Living as a Flâneur

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Most of my memories of Salt Lake City take place on 400 S. This was the street we would often drive through when I was a kid, before I went to the University of Utah. It is the street where the Salt Lake City Public Library (SLCPL) is, and I would spend a lot of time there when my mother would work in Art of the Main, the art gallery in the library. In 2008 during the Presidential campaign, we would visit the Democratic Party headquarters located in a building just off 400 S. When my church, Wasatch Hills Seventh-Day Adventist Church, would have their Inter-City Outreach (ICOR) program hand out clothing and other essentials to the homeless, they would do so at Pioneer Park, right along 400 S. And every day, when I commute to the University of Utah on Trax, the train drives up along 400 S. The street is synonymous with Salt Lake City to me, so naturally I chose to observe 400 S.

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I practiced being a flâneur today by taking a stroll down 400 S. along the entire distance it spans downtown Salt Lake City. Rather than ride the train all the way home from the University of Utah, I chose instead to get off at the 900 E. stop and walk to Pioneer Park before turning around and getting on the train at the Courthouse stop. The day was somewhat hot, but the sidewalk is shaded for a good portion. Trees line the walk for a significant portion of the street.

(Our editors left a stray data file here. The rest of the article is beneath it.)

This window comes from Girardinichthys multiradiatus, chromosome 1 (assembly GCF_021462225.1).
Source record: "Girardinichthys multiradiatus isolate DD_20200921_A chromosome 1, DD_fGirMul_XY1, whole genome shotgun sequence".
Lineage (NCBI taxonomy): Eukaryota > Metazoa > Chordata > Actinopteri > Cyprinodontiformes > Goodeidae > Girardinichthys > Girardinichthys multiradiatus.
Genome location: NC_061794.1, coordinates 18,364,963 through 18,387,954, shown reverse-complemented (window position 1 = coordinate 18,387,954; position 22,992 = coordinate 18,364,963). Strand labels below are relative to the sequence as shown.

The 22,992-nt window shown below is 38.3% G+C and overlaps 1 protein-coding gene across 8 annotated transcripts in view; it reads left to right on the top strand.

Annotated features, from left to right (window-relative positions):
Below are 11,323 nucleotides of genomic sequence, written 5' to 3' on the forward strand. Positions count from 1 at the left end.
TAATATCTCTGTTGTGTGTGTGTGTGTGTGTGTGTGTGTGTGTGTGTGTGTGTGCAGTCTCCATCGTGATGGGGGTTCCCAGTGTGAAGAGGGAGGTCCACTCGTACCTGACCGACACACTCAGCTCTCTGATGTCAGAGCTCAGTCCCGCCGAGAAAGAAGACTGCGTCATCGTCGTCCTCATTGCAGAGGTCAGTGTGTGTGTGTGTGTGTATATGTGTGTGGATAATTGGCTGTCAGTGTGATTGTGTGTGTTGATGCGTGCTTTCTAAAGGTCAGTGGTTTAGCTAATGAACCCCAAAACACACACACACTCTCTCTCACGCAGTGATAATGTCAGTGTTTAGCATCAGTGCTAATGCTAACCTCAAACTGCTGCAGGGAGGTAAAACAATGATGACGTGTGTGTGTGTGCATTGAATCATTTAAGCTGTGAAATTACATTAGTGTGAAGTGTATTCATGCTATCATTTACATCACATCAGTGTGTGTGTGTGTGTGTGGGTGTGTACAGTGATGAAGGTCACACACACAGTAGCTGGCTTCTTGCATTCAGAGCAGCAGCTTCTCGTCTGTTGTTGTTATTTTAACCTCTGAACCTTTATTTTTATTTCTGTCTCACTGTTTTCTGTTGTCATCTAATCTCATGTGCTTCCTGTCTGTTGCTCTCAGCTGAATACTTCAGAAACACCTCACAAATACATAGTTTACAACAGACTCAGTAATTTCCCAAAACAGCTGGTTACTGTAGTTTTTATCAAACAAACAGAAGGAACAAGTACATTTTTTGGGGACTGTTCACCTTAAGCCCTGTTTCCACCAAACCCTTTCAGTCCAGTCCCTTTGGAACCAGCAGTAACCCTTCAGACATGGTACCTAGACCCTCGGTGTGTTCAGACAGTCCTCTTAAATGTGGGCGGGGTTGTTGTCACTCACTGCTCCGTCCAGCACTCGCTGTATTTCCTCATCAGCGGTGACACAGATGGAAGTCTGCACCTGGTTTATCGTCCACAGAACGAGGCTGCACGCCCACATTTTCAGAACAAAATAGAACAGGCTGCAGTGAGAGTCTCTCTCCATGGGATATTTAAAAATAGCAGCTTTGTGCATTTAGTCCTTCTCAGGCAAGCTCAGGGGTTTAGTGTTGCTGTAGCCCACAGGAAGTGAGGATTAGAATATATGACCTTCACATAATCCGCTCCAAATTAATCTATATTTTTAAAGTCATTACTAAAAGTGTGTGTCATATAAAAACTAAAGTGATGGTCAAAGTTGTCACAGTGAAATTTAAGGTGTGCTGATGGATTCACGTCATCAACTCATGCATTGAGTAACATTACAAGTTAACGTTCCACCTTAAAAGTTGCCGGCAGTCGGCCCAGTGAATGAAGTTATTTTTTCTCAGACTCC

The street is clearly a street for cars. There are three lanes for cars in both directions. I did not ever see a bike path, even though I saw a number of bikers who often chose to ride on the sidewalk. The most pedestrian-friendly aspect of the street I saw prior to intersection with 500 E. was a crossing guard at the intersection with 800 S. (there are no schools nearby to my knowledge, so the crossing guard must be there solely for pedestrians). Otherwise, the walk is rather dull, and not very inviting to pedestrians.

I do believe that pedestrians would like more investment in space for them along 400 S. There are a number of attractions, particularly restaurants, for people to enjoy. I remember a few weeks ago I was on the street with my girlfriend Jasmin and her 5-year-old sister, Jade. We wanted to eat ice cream from Baskin Robins, and since the ice cream parlor was so tiny, we chose to eat outside. We had to settle for sitting on a tiny grass spot by the road; there were no other accommodations nearby. On my stroll today, I did see people making due with the small grassy spots nearby restaurants, which are not the most inviting spaces and leaves one feeling awkward. I did see outdoor seating at some restaurants on the other side of the street, such as Starbucks and Jimmy John’s. But prior to Salt Lake Coffee Break, the closest attempt to providing outdoor space for pedestrians was Café Rio, which appeared to have been added as an afterthought and doesn’t make for pleasant space at all.